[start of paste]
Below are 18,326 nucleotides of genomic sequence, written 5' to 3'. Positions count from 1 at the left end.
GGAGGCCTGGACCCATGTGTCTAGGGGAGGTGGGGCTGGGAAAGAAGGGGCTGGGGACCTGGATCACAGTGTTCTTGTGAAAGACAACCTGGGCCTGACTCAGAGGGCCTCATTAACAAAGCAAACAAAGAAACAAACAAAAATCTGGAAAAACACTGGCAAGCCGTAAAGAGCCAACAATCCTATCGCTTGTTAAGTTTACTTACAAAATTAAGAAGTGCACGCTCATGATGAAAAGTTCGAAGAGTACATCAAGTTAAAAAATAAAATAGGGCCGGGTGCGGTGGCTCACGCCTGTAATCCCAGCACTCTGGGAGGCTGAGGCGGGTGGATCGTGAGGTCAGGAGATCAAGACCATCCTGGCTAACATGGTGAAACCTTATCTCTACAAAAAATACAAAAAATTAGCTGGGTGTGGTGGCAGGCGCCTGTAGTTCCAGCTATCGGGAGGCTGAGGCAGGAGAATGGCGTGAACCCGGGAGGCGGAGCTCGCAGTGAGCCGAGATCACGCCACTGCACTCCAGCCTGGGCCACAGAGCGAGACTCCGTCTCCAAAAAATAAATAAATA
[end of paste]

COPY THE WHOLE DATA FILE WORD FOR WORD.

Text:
Below are 18,326 nucleotides of genomic sequence, written 5' to 3'. Positions count from 1 at the left end.
GGAGGCCTGGACCCATGTGTCTAGGGGAGGTGGGGCTGGGAAAGAAGGGGCTGGGGACCTGGATCACAGTGTTCTTGTGAAAGACAACCTGGGCCTGACTCAGAGGGCCTCATTAACAAAGCAAACAAAGAAACAAACAAAAATCTGGAAAAACACTGGCAAGCCGTAAAGAGCCAACAATCCTATCGCTTGTTAAGTTTACTTACAAAATTAAGAAGTGCACGCTCATGATGAAAAGTTCGAAGAGTACATCAAGTTAAAAAATAAAATAGGGCCGGGTGCGGTGGCTCACGCCTGTAATCCCAGCACTCTGGGAGGCTGAGGCGGGTGGATCGTGAGGTCAGGAGATCAAGACCATCCTGGCTAACATGGTGAAACCTTATCTCTACAAAAAATACAAAAAATTAGCTGGGTGTGGTGGCAGGCGCCTGTAGTTCCAGCTATCGGGAGGCTGAGGCAGGAGAATGGCGTGAACCCGGGAGGCGGAGCTCGCAGTGAGCCGAGATCACGCCACTGCACTCCAGCCTGGGCCACAGAGCGAGACTCCGTCTCCAAAAAATAAATAAATA